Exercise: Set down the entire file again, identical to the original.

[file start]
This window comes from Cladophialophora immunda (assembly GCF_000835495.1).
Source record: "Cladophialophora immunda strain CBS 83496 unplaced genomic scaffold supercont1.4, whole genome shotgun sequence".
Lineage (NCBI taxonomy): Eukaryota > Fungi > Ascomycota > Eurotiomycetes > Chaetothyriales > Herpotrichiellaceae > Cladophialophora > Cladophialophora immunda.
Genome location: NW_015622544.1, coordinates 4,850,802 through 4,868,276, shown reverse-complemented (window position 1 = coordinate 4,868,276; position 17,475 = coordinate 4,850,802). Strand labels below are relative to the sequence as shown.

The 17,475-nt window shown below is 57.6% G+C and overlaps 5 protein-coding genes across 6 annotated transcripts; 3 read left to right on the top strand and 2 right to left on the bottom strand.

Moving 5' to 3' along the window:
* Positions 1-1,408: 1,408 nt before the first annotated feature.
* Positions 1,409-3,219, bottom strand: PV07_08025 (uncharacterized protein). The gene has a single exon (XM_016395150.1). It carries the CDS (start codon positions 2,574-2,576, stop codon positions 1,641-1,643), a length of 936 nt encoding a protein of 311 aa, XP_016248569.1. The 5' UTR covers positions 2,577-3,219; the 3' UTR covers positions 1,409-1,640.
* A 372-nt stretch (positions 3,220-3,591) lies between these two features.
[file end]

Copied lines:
This window comes from Cladophialophora immunda (assembly GCF_000835495.1).
Source record: "Cladophialophora immunda strain CBS 83496 unplaced genomic scaffold supercont1.4, whole genome shotgun sequence".
Lineage (NCBI taxonomy): Eukaryota > Fungi > Ascomycota > Eurotiomycetes > Chaetothyriales > Herpotrichiellaceae > Cladophialophora > Cladophialophora immunda.
Genome location: NW_015622544.1, coordinates 4,850,802 through 4,868,276, shown reverse-complemented (window position 1 = coordinate 4,868,276; position 17,475 = coordinate 4,850,802). Strand labels below are relative to the sequence as shown.

The 17,475-nt window shown below is 57.6% G+C and overlaps 5 protein-coding genes across 6 annotated transcripts; 3 read left to right on the top strand and 2 right to left on the bottom strand.

Moving 5' to 3' along the window:
* Positions 1-1,408: 1,408 nt before the first annotated feature.
* Positions 1,409-3,219, bottom strand: PV07_08025 (uncharacterized protein). The gene has a single exon (XM_016395150.1). It carries the CDS (start codon positions 2,574-2,576, stop codon positions 1,641-1,643), a length of 936 nt encoding a protein of 311 aa, XP_016248569.1. The 5' UTR covers positions 2,577-3,219; the 3' UTR covers positions 1,409-1,640.
* A 372-nt stretch (positions 3,220-3,591) lies between these two features.